LavaCon 2010: A Realistic Approach to Content Mangement Using Microsoft SharePointPresentation Transcript
A Realistic Approach to Content Management Using Microsoft SharePoint Dan Beall Product Manager ComponentOne
Realistic? Content management initiatives can be a huge investment of time, money, and resources. Huge investment = Huge risk This session will describe a way to implement a practical content management process without the investment. This is two-way discussion. Feel free to ask questions.
Purpose Give you ideas to get started with Content Management with tools that you already have or are easy to get. I learned the concepts here from my customers who were using SharePoint before we started working with it! Think of it as a poor man’s CMS!
What We Will Cover Why Use SharePoint? SharePoint’s Management Features SharePoint’s Translation Management Features Simple Scenario Using Doc-To-Help
Why SharePoint? Perfect platform for: Teamwork Access Workflow automation History Source control
Mythbusting: Let’s dispel the common myths
“SharePoint is hard to implement and our IT staff would never install it.” SharePoint is already installed on the majority of organizations’ networks. It’s just not being used. Check with your network administrator. It may already be available. SharePoint is easy to install. It starts by installing all the prerequisites and configuring the server for you and then installs the application itself. It will even automatically install and connect to SQL Server Express. To set up most of SharePoint’s features, you follow intuitive wizards.
“It would take me too long to learn to use SharePoint.” SharePoint is designed for the average computer user. Everything is menu driven and it is a member of the Microsoft Office family of products. If you can use Word, Excel®, and Outlook®, you will have no problem with SharePoint. SharePoint 2010 uses intuitive Silverlight® driven menus that make features very discoverable. The user experience is actually pleasant.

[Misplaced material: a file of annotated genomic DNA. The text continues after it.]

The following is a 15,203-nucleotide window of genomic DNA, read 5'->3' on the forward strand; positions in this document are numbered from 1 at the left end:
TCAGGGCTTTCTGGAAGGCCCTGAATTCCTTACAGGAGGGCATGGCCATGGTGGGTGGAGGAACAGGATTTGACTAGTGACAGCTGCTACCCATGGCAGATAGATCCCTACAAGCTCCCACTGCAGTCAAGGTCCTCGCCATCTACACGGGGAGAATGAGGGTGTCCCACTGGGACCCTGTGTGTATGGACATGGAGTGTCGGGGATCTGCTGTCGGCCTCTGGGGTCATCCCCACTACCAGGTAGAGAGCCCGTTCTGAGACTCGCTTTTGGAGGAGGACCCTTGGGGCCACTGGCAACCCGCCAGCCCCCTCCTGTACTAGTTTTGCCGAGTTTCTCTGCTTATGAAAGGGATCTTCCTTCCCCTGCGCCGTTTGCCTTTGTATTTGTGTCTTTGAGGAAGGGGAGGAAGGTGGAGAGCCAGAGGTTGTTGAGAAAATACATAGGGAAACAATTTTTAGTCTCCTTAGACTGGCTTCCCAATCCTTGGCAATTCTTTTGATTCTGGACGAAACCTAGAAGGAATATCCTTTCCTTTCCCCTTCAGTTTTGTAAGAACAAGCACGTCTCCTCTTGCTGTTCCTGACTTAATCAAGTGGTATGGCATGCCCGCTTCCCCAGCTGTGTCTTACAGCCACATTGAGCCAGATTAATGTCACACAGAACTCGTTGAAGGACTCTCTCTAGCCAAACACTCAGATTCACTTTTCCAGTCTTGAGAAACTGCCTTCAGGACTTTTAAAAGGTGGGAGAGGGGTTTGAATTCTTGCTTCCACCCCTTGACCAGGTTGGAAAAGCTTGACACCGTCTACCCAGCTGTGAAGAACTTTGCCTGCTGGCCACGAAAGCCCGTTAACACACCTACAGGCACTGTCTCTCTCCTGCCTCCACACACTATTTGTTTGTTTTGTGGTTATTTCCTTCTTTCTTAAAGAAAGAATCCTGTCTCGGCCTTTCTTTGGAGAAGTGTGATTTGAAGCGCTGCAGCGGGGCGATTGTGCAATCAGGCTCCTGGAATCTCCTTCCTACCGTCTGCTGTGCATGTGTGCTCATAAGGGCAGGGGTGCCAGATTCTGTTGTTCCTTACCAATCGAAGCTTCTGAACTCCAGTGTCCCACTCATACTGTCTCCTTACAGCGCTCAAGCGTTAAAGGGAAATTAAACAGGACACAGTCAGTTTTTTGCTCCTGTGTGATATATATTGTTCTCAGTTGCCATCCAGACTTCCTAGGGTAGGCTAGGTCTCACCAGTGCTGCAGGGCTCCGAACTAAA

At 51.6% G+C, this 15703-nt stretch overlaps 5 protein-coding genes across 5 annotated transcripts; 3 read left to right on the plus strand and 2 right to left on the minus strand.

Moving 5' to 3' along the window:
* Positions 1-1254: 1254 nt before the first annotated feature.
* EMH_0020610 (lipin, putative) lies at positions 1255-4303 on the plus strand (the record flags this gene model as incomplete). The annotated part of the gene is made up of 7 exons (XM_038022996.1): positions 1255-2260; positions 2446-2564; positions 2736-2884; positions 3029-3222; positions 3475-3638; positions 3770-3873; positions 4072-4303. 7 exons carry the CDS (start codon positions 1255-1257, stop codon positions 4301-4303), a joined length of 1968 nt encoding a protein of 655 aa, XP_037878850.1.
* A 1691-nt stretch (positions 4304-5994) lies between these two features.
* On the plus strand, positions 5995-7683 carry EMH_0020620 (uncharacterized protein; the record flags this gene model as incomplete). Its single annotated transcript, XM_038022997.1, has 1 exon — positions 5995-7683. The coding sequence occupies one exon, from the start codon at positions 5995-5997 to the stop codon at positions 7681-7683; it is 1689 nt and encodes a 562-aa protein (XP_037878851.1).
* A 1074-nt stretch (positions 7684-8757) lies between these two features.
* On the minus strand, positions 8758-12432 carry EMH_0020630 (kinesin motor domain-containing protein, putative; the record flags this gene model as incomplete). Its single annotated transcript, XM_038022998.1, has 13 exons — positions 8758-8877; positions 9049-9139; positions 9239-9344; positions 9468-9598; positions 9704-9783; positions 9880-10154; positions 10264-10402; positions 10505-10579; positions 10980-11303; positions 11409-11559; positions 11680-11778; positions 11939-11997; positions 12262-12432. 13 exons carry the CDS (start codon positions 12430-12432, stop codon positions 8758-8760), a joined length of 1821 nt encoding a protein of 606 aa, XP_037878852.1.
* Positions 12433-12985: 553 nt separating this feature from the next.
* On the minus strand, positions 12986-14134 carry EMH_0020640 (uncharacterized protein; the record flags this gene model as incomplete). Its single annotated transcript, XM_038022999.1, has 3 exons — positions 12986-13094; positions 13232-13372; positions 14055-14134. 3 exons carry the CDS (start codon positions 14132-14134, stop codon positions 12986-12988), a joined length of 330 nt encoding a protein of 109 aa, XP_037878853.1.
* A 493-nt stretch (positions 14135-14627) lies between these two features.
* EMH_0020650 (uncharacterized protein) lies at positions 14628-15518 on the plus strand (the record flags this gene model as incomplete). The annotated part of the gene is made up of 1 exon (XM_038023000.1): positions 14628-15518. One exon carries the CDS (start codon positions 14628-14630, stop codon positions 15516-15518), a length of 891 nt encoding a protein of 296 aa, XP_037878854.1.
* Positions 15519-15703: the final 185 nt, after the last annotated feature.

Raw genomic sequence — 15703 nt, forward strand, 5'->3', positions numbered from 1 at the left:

“SharePoint costs too much.” SharePoint is free! SharePoint has paid versions, but SharePoint Foundation 2010 (and its predecessor, Windows SharePoint Server 3.0) is free. Since SharePoint is so popular, self-help support information is everywhere. You can find training, tutorials, blogs, forums, and more in abundance.
SharePoint 101: Let’s examine the concepts related to content management
Content Management in SharePoint
“But you said Content Management” SharePoint stores everything in Document Libraries. Documents can be virtually any file. Content is stored in files. Document management = Content Management for our purposes. You get most content management principles.
Document Library: The Foundation Interface to open, view, and edit documents. Metadata that describes each document. Templates to create new documents. Permissions to control access.
Source/Version Control Convenient toolbar helps manage documents: Require that documents be checked out before editing. Version history. Version comparisons. Approval process. More!
Workflows Step 1 Step 2 Step 3 “In-the-Box” workflows automate processes: Work tracking Review/Approval Sign-off Translation Management Create your own: SharePoint Designer Visio Visual Studio
Translation Management! Really? Automate/track translation processes with a special Translation Management Library: Automatically create copies for each language Assign translation tasks to translators Compare versions
Let’s Take a Tour SharePoint’s base document management features
How Doc-To-Help and SharePoint Work Together: A Simple Example.